04, April 2015: Sometimes it seems like just you and your computer against the entire world. Starting out with a simulated trading account seemed like a good idea and in many ways, it was. Learning how to configure a trading platform, when the markets in which you were interested were most active, how the market prices responded to economic news releases — all these things were valuable in the learning process where you started out knowing virtually nothing and needed to learn virtually everything.

Eventually, you felt confident enough to fund a live trading account and make some live trades. Immediately, you were confronted with an uncomfortable reality: Live trading and simulated trading are vastly different scenarios. When you were practicing with $50K or $100K of pretend money, you could let trades run, knowing in the back of your mind that no matter what happened, you couldn’t be hurt and your simulated margin was large enough to handle the frequent market gyrations.

Contrast this with the feeling you experienced when you pulled the trigger on the first trade with your $5,000 margin account, and within seconds, $50 or $100 of your real money vanished.

You closed your trade and proceeded to attempt to analyze what went wrong. How could something that had worked so many times in simulated trading go so wrong, so quickly, the very first time it was for real?

Many traders will admit to having the exact same experience or one very similar to it. There was a valuable lesson imparted. The lesson was that the difference between simulated trading and live trading is so enormous as to practically defy description. If you were smart or lucky, you shut down your trading platform and took two or three days to let the physical and emotional sensations subside. If you were not, you quickly rushed into another trade, wanting nothing more than to “get even,” only to find yourself in an even deeper financial hole.

Learning to trade does not have to be this way.

You do not have to start from zero or reinvent the wheel. All you need to do is find a mentor who has already gone through your experience and has survived to learn how to trade without throwing away money or causing severe psychological damage to the mind.

A mentor is someone who has years of good and bad trades under his or her belt, so that you can start where they are, instead of all the way back at the beginning.

It might seem as though finding a legitimate mentor would be impossible in the dog-eat-dog-every-man-for-himself world of trading, but it is possible.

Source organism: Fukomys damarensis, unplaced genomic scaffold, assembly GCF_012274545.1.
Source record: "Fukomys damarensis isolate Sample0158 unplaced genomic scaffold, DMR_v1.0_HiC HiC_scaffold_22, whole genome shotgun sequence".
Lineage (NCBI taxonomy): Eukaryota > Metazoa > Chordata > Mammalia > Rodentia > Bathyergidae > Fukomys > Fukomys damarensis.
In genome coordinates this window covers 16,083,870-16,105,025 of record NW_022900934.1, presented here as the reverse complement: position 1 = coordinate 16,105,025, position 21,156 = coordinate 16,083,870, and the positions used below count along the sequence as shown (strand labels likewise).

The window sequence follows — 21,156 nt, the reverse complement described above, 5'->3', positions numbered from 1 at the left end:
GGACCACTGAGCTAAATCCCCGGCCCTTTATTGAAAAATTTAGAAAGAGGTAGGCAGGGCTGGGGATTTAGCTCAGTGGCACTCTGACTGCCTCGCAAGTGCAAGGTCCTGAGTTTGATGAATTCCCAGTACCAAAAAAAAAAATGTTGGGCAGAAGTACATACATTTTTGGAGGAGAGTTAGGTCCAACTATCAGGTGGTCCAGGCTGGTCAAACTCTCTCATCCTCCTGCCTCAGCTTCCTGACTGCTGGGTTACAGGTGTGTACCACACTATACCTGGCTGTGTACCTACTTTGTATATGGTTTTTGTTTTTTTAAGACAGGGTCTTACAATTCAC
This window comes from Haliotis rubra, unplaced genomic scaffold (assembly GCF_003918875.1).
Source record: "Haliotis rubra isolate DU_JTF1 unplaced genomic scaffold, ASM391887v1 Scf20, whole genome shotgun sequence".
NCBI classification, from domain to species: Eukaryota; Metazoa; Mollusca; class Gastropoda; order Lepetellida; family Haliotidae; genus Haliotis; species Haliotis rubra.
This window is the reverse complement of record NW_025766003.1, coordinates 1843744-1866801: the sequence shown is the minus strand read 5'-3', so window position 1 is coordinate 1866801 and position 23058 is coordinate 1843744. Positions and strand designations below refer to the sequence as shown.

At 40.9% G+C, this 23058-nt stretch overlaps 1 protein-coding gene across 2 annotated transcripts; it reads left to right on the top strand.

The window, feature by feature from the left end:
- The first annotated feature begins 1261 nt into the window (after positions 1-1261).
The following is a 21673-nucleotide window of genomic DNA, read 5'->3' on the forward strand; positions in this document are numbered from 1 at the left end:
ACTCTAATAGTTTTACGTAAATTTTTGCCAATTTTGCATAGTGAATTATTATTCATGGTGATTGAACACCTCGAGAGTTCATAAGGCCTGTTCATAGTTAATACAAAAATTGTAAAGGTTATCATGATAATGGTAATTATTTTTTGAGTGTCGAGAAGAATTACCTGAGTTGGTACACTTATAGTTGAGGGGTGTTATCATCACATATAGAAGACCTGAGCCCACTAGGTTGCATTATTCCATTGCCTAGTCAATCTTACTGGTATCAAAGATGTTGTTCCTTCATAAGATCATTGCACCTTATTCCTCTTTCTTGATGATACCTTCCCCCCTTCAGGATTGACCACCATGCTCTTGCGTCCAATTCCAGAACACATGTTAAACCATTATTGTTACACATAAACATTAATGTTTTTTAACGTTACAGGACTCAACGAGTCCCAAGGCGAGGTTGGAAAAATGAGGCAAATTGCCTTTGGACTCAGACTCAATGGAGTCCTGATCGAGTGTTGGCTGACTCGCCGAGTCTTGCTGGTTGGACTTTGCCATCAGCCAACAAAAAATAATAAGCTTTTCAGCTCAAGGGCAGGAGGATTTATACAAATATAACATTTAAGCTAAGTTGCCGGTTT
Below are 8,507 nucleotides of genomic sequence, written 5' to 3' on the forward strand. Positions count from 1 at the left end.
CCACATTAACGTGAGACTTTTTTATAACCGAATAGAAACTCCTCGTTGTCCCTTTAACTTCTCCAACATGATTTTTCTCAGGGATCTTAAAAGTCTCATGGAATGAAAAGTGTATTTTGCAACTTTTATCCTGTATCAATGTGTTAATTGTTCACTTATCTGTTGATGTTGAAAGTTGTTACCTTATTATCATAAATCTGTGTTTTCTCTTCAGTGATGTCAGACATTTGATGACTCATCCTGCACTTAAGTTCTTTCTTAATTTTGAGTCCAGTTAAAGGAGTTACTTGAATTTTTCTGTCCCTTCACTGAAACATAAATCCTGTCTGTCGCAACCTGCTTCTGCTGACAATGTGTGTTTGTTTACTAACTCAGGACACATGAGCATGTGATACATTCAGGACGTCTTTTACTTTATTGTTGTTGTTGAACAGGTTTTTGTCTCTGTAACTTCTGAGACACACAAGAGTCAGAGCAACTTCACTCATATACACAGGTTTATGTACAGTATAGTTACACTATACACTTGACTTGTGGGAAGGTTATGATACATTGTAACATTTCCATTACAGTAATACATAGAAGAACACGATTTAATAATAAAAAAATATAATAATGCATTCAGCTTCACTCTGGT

True mentors know that the very best way in the world for they themselves to get to be better traders is to show someone else how to trade. These people are rare and in most cases they will charge you for their services. There are also large numbers of fakers who really do not know any more about trading than you do. They will sell you options systems, binary options signals and forex trading strategies that are seldom no more effective than flipping a coin.

The ideal mentor is the one who will let you watch him or her during a live trading session as they trade their own accounts with real money.

One of the most valuable lessons they will impart to you is that at times, no matter how badly you want to trade, the markets are simply not active enough to justify the risk. This is one of the hardest things for new traders to accept, that at times, the best trade is no trade at all.

Another is that no matter how carefully the market is analyzed, the uncertainty factor is always present. The best planned trade in the world can turn into the worst trade no matter how many factors are examined beforehand.

A good mentor can also teach you how to deal with one of the other uncomfortable realities of trading: how to recognize a bad trade and prevent it from becoming a disastrous trade due to an unwillingness to admit that you were wrong.

Finally, a good mentor will teach you when to take a profit and when to let a trade run in pursuit of a bigger profit.

You could learn all of these things on your own. Having a mentor speeds up the process exponentially, hopefully getting you to the position of dealing with the uncertainties of trading and the financial and psychological effects before you go broke or crazy.

Along with all the other steps you are taking in your journey of becoming a trader, you should definitely start the process of locating a mentor. If you can find someone with many years of experience and thousands of trades behind them willing you guide you, you can save years of expensive trading frustration. This is equally, probably more, important than learning to analyze charts or apply technical indicators, or even simulated trading. Start your search for a mentor right away. There is no better way to gain trading effectiveness more quickly.

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